As the days take us further from the horrific events of September 11th, it becomes clearer that the tech industries have lost some of their best and brightest.
Still, with the indomitable spirit that Americans typically display in times of crisis, essential online industries have hung tough. Chief among them is the online travel industry, a sector that is experiencing its greatest volume of work and level of chaos to date — and is admirably rising to the occasion.
Traffic to online travel sites has reflected not potential sales, but Americans aided. Perhaps just as remarkable is that travel sites are doing this while their future looks as precarious as it has ever been.
Change in Plans
Immediately after the terrorist attacks on the Eastern seaboard, as the U.S. State Department was urging citizens to exercise due diligence and increased care regarding travel, online travel sites geared up for the onslaught of ticket changes, cancelled flights, airline uncertainty and general consumer confusion.
Travelocity, Expedia, Orbitz and others turned their focus away from competing with each other over the best fares, travel packages or promotional gimmicks. After September 11th, these sites simply became primary engines to help stranded Americans. It was, and is, no small accomplishment.
To the credit of these sites, as soon as new restrictions were imposed by the government, such as a cancellation of all curbside check-in of luggage, notices were posted prominently on their Web pages. For example, Expedia established a resource center,outlining any interruptions in travel, as well as new governmental restrictions.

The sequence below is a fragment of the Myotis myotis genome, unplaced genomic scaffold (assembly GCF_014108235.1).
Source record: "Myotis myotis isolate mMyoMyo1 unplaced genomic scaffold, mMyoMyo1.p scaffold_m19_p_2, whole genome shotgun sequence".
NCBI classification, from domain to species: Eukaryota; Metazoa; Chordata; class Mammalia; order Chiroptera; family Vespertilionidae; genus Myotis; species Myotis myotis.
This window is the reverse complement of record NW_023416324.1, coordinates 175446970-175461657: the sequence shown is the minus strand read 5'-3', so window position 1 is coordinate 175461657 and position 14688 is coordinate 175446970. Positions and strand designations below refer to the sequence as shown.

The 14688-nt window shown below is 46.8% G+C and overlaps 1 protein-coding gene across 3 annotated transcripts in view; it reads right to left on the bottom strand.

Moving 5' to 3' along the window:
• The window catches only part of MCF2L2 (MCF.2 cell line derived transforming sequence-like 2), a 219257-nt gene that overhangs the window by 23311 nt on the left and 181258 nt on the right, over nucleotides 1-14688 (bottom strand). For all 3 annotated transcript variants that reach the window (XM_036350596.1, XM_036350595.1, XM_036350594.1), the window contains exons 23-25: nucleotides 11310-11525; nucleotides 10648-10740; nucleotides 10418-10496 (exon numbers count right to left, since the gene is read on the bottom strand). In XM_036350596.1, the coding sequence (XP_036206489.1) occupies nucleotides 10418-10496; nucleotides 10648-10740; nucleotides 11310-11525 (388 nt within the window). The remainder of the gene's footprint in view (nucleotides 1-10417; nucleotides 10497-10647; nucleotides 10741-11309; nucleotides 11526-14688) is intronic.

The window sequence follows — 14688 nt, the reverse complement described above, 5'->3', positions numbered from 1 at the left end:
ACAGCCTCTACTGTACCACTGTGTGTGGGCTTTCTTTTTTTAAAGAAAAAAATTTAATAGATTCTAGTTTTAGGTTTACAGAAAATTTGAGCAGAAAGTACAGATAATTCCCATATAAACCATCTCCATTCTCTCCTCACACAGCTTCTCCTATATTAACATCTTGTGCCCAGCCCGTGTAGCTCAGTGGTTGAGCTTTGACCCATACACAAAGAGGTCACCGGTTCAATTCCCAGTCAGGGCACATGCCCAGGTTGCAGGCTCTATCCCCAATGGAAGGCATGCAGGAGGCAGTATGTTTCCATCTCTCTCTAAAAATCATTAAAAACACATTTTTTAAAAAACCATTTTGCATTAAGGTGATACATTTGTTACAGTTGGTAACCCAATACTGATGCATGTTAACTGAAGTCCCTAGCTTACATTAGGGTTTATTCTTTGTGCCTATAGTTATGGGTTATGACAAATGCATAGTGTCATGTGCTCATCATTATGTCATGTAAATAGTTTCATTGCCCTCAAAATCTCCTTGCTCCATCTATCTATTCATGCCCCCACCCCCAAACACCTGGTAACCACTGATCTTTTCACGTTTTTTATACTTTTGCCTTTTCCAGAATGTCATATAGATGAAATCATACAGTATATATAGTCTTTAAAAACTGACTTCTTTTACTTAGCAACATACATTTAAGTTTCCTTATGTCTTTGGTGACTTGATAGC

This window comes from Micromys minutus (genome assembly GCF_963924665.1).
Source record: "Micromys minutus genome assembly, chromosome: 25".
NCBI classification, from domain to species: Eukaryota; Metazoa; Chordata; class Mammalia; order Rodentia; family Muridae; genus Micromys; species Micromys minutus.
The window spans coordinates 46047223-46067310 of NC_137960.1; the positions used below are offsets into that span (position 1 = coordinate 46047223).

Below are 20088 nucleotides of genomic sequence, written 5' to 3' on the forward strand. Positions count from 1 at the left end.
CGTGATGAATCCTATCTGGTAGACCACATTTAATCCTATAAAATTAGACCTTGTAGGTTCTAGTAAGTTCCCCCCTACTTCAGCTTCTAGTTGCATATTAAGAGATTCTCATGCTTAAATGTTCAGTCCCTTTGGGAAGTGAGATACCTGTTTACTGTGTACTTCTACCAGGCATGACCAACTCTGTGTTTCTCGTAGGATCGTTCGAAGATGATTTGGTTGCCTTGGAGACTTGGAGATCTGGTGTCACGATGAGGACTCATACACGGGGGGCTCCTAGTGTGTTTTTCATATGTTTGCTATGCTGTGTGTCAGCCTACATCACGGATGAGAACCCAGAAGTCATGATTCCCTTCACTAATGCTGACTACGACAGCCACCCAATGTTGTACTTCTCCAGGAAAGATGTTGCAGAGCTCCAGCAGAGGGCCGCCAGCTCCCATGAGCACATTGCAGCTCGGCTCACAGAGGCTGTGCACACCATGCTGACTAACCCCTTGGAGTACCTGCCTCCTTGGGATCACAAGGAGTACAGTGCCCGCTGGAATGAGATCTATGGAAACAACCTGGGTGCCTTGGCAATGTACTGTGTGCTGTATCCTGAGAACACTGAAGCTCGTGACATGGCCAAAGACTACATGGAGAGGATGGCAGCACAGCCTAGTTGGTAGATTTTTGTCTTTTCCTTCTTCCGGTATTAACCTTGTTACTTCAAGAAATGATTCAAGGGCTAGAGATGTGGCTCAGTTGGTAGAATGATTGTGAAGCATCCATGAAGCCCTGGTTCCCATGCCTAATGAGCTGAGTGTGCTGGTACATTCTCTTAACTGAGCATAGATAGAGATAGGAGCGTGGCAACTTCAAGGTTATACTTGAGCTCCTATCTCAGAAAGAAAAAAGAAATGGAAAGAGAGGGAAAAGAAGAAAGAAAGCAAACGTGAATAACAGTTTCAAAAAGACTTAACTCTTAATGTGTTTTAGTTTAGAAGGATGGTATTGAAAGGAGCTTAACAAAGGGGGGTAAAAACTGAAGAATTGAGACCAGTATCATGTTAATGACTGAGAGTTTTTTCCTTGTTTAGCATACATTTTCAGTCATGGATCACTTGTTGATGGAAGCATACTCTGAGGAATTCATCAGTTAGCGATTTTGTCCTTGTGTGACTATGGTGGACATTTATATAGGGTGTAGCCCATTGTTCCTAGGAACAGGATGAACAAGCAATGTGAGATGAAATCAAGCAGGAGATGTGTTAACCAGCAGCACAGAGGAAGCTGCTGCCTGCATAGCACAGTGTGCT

When the Dust Settles
However, the emphasis that commercial travel sites have placed on public service, while noble and appropriate, raises a number of questions.
First, how long can the travel sites focus primarily on customers who have already purchased travel items? At some point, the volume each site experiences must generate a certain level of fresh revenue.
Second, what will be the true financial impact of the worst terrorist attacks in our nation’s history on one of the few Internet-based business models where companies turn a profit? Some observers believe Americans will go into a nesting mode, traveling less and opting for the security of their own living rooms.
Several major airlines, bracing themselves for decreased volume as they wait for an infusion of cash from the government, have announced significant reductions in flight schedules. This hurts travel sites by reducing the overall inventory of seats they can sell.
Even if the government comes through withsome sort of bailout for the airlines, it is unlikely such an offer would extend itself to online booking sites. Such sites are now essentially out there on their own.
Perhaps the diciest question for travel sites is this: How aggressively canany of them go after an increased marketshare without appearing to be capitalizing on thishuman tragedy?
The unveiling of perky new marketing campaigns couldbackfire at a moment when the national psyche is mourning and healing. Yet, withoutsome new push for sales and new customers, the sites could face a shaky future.
Timing is Everything
Some Americans say it is still too soon after the tragedies to bediscussing sales and profits. But the reality is that now is exactly the time that new strategies must be considered.
Corporate America has to learn — quickly — how to grieve and fully operate at the same time. This is especially true for the online travel industry.
There is nothing disrespectful about generating new business, increased transactions andkeeping the bottom line solid. When all is said and done, the best of American industry is that which survives in the face of full adversity.
Note: The opinions expressed by our columnists are their own and do not necessarily reflect the views of the E-Commerce Times or its management.